Now big cities reign over farming villages as important customers with big purchasing power.
There is a farm on top of the supply chain and from here to a process industry then a warehouse and a truck, then a market and a wholesaler then finally to a store front, they are all on the same rope of the supply chain. And in front of a store, consumers know well that they can buy everything at the lowest price whenever they want. And there is a baton somewhere on the rope except the farm and according to the baton, an agricultural produce is ordered, shipped and delivered to consumers.
But the agricultural produce is a natural plant, a living thing. It has its own season, and occasionally it has a poor harvest. To say “we buy everything at the lowest price whenever we want” is an extreme request to agricultural produce. If farmers make an effort to accept such requests, they must introduce artificial things to nature. If so, the effort might possibly result in the destruction of nature that has an extremely delicate and beautiful structure throughout. Rationalization means to exclude something that human doesn’t understand from accounting records, and efficiency means to hasten exhaustion and death. If so, I’m afraid that humans will destroy the natural balance and as a result have trouble producing food in the near future.
As for wild animals, some die and their species survive avoiding starvation. But humans can’t use such brute force. So we at least should loosen the power to draw the rope gently, suitable for plants i.e. agricultural crops as creatures.
If we lose the wet rice fields in our region, we could never leave them as wasteland.
Then, will we turn the empty lot where wet rice fields ever existed to gardens, parks, houses or factories? I can’t imagine.
We should return the baton to the rice fields. I felt it strongly during this trip to Shonai region.
By the way, when rice reaping begins, the surrounding fields have already lost quite a lot of water. I don’t know if it is the same way every year, but this is because they stopped the water flow from the source, the deepest point in the mountains where the staff went to.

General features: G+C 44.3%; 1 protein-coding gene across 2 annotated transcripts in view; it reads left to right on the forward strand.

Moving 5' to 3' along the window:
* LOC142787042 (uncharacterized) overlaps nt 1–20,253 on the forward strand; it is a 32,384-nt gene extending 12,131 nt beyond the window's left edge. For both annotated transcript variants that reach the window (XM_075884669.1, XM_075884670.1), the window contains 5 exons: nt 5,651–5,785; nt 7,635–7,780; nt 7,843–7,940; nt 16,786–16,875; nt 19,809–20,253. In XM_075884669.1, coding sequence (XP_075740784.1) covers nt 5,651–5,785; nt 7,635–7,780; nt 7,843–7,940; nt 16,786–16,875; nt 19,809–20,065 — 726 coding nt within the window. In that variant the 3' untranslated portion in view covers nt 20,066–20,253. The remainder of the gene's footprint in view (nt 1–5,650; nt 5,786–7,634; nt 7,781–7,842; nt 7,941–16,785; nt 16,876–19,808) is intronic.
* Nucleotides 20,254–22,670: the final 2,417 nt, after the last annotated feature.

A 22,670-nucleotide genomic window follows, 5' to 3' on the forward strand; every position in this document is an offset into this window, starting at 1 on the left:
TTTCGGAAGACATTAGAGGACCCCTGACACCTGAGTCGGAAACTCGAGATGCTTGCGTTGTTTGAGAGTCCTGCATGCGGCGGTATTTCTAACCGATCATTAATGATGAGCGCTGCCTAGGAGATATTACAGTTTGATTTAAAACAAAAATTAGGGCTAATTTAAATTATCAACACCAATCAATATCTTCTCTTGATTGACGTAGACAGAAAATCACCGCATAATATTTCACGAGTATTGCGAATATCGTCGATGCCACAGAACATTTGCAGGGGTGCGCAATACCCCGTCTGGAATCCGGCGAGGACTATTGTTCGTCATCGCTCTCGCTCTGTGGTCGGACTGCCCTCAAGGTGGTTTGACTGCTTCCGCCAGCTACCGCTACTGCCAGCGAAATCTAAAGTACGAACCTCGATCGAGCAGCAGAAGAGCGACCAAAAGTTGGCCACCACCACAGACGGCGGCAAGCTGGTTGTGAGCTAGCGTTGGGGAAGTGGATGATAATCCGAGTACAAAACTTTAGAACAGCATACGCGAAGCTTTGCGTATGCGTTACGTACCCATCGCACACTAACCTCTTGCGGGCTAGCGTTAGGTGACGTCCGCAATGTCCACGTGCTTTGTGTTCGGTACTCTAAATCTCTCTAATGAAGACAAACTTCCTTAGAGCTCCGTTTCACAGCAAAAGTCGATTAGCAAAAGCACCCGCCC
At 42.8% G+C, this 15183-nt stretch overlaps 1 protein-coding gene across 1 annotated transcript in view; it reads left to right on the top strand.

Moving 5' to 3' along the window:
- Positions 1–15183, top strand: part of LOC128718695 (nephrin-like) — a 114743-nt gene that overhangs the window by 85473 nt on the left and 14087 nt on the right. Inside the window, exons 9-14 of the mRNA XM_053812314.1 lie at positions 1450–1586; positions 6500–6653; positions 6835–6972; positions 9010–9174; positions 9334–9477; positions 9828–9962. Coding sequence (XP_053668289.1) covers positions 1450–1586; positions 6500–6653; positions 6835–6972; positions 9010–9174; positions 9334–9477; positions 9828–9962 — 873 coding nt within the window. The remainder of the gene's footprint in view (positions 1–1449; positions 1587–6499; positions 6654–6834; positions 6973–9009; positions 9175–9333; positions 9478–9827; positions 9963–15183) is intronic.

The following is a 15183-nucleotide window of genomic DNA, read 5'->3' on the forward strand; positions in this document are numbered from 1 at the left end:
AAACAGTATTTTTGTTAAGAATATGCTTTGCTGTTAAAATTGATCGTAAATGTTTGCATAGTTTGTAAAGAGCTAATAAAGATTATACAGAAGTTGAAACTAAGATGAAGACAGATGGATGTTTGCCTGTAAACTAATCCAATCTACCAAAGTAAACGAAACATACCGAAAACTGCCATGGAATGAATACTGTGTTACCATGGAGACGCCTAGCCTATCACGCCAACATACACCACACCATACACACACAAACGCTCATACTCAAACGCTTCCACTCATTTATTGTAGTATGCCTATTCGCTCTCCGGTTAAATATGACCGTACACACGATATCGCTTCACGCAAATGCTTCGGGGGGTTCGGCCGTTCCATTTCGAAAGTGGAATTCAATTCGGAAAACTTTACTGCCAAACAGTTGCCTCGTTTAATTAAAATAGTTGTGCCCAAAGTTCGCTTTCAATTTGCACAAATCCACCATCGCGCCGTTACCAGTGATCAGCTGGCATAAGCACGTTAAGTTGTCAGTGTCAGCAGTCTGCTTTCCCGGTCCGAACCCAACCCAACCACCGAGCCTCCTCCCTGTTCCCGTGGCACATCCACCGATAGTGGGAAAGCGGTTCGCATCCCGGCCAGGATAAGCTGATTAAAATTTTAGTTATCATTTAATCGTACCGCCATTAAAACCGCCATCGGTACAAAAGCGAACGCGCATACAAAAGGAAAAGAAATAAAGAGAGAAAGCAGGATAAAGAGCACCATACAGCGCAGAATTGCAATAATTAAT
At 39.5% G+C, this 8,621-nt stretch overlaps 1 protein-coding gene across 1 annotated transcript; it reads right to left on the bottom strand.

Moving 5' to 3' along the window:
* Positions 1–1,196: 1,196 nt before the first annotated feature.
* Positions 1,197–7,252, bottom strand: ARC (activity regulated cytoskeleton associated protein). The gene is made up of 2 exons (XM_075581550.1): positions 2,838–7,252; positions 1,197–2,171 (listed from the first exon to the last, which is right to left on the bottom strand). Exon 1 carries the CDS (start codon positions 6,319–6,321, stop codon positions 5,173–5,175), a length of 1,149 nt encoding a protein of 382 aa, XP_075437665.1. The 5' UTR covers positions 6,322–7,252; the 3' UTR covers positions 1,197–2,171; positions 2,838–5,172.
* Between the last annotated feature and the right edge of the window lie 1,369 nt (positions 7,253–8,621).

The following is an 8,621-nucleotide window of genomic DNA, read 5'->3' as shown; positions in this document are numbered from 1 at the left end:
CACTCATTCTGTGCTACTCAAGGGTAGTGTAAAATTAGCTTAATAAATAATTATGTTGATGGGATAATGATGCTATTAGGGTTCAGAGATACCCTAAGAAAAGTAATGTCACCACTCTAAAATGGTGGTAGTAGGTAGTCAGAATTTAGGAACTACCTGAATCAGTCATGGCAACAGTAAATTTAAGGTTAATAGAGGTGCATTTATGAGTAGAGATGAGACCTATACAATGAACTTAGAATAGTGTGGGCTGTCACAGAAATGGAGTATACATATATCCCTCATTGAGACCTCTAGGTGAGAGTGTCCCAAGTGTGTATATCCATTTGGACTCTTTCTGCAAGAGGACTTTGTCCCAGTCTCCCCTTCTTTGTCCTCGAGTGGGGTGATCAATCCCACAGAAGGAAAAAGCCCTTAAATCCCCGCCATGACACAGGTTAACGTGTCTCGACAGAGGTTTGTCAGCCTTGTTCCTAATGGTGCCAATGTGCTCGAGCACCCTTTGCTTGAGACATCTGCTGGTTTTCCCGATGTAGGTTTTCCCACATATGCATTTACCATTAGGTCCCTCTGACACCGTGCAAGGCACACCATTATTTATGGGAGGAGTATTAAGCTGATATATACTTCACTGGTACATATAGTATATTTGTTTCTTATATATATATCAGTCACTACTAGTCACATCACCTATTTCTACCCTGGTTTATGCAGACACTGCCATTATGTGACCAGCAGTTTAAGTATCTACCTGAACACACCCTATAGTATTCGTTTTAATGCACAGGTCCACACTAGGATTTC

A number of staffs go along the narrow mountain trails and they drop rocks into the stream by hand to stop the water from flowing. In the remote mountain area close to the water source, in summer, the people irrigate and in autumn people stop the flow of water. This is the way to control water, and rice cultivation has continued from generation to generation. I don’t know if all farmers recognize such endeavor to control water close to the source, but I am convinced that they perceive it. If they don’t perceive it, their way of life living in harmony rather than competition could not prosper.
This time, there was a small stream beside a rice field, so the photographer walked along upstream and downstream.
We understand clearly the water flow map, including A class river Aka-gawa, Fujishima-gawa river flowing into the Mogami-gawa river, and Konno-gawa river that is the branch of Fujishima-gawa river, and running from the foot of Mt. Gassan. The fields near Dewa Shonai Tokusan farm are put between Aka-gawa and Konno-gawa or Fujishima-gawa river, fields are surrounded by a rich water system.
Water is very common fortunately in Japan, so sometimes we take nature for granted.
But water has a unique nature that dissolves many things and flow everywhere. Scientists say it is very special. Though the molecular weight of water is lighter than air, water stays liquid in normal temperature and it dissolve many substances. I’ve heard that these are the two major characteristics of water.
And the water goes around the fields near the farm like a network, much like blood vessels around cells. Water brings nourishment into the fields and removes unnecessary substances from fields.
We are often told Japan is a country that doesn’t have enough natural resources, but Japan has an abundant water supply. Besides, there is plenty of water on the snowcapped mountains. It is that water that already has a big potential energy. Therefore we can say that Shonai plain area also has water that contains high energy.
Walking slowly, we see various things.
This is the theme from the “Shonai Life Village Report”.